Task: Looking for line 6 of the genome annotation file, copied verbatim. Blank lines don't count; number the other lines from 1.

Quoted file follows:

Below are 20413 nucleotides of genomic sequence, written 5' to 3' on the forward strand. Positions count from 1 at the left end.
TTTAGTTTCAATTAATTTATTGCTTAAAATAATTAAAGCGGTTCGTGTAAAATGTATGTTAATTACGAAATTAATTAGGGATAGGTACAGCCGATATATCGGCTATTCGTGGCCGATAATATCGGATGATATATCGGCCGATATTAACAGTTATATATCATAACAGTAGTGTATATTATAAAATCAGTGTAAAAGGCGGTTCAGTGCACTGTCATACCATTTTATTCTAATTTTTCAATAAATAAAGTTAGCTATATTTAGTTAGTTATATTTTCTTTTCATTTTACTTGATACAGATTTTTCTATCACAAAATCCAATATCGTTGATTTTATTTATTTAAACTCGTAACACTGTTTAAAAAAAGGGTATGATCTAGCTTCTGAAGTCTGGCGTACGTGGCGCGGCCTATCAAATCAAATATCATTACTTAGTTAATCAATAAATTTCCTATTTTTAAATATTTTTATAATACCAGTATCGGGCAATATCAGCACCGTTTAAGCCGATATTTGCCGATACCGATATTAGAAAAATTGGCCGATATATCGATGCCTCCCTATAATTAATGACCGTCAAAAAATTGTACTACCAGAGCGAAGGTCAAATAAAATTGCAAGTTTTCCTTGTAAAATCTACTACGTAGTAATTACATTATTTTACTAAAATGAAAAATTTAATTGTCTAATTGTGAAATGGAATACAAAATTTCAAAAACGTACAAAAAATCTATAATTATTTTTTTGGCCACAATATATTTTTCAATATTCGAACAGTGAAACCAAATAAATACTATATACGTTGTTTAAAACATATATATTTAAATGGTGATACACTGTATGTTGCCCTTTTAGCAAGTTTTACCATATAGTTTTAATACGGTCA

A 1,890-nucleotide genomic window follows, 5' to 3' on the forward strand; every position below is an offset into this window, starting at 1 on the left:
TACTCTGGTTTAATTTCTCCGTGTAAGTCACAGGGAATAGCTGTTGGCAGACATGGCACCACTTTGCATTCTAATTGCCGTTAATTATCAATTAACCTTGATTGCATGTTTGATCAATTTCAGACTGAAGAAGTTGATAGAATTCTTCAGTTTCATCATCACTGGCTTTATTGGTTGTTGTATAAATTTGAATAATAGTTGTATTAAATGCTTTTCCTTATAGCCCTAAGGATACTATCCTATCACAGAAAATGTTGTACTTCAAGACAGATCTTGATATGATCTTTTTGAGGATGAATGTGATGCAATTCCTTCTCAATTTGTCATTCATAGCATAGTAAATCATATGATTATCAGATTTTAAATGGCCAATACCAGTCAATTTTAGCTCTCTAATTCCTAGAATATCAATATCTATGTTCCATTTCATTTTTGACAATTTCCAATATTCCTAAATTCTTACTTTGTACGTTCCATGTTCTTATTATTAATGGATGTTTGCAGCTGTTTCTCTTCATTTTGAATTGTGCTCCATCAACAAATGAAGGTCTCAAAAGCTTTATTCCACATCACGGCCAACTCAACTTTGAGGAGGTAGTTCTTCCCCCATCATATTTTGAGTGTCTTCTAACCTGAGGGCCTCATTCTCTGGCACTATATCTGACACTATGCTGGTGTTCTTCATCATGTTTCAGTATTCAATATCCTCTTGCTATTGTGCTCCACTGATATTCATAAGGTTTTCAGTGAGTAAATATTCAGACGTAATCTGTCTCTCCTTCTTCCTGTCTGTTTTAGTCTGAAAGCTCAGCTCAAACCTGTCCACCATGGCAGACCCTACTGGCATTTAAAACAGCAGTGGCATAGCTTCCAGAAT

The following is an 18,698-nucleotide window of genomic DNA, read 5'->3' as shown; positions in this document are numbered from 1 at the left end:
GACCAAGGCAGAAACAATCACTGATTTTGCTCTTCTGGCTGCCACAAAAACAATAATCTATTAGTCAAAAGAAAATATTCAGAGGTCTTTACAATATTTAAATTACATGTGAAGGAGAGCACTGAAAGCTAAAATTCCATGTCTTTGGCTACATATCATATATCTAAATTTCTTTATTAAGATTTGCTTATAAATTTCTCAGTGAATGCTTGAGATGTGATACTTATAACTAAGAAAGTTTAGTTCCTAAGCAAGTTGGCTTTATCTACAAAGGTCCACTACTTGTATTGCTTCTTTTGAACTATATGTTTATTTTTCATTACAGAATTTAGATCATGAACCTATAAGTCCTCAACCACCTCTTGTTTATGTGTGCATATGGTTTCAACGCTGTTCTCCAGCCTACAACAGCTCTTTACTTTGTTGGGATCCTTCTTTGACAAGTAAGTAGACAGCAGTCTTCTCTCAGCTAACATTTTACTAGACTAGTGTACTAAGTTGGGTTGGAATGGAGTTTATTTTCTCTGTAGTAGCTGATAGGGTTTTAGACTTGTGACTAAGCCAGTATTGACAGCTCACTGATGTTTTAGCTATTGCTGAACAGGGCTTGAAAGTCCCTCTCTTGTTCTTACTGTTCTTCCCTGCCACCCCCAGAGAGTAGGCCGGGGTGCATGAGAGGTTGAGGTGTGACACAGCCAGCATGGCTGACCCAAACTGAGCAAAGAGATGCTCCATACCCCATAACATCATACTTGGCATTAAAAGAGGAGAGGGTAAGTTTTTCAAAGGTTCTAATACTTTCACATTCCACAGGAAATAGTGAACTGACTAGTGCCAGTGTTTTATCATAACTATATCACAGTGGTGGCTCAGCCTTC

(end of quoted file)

GACCAAGGCAGAAACAATCACTGATTTTGCTCTTCTGGCTGCCACAAAAACAATAATCTATTAGTCAAAAGAAAATATTCAGAGGTCTTTACAATATTTAAATTACATGTGAAGGAGAGCACTGAAAGCTAAAATTCCATGTCTTTGGCTACATATCATATATCTAAATTTCTTTATTAAGATTTGCTTATAAATTTCTCAGTGAATGCTTGAGATGTGATACTTATAACTAAGAAAGTTTAGTTCCTAAGCAAGTTGGCTTTATCTACAAAGGTCCACTACTTGTATTGCTTCTTTTGAACTATATGTTTATTTTTCATTACAGAATTTAGATCATGAACCTATAAGTCCTCAACCACCTCTTGTTTATGTGTGCATATGGTTTCAACGCTGTTCTCCAGCCTACAACAGCTCTTTACTTTGTTGGGATCCTTCTTTGACAAGTAAGTAGACAGCAGTCTTCTCTCAGCTAACATTTTACTAGACTAGTGTACTAAGTTGGGTTGGAATGGAGTTTATTTTCTCTGTAGTAGCTGATAGGGTTTTAGACTTGTGACTAAGCCAGTATTGACAGCTCACTGATGTTTTAGCTATTGCTGAACAGGGCTTGAAAGTCCCTCTCTTGTTCTTACTGTTCTTCCCTGCCACCCCCAGAGAGTAGGCCGGGGTGCATGAGAGGTTGAGGTGTGACACAGCCAGCATGGCTGACCCAAACTGAGCAAAGAGATGCTCCATACCCCATAACATCATACTTGGCATTAAAAGAGGAGAGGGTAAGTTTTTCAAAGGTTCTAATACTTTCACATTCCACAGGAAATAGTGAACTGACTAGTGCCAGTGTTTTATCATAACTATATCACAGTGGTGGCTCAGCCTTC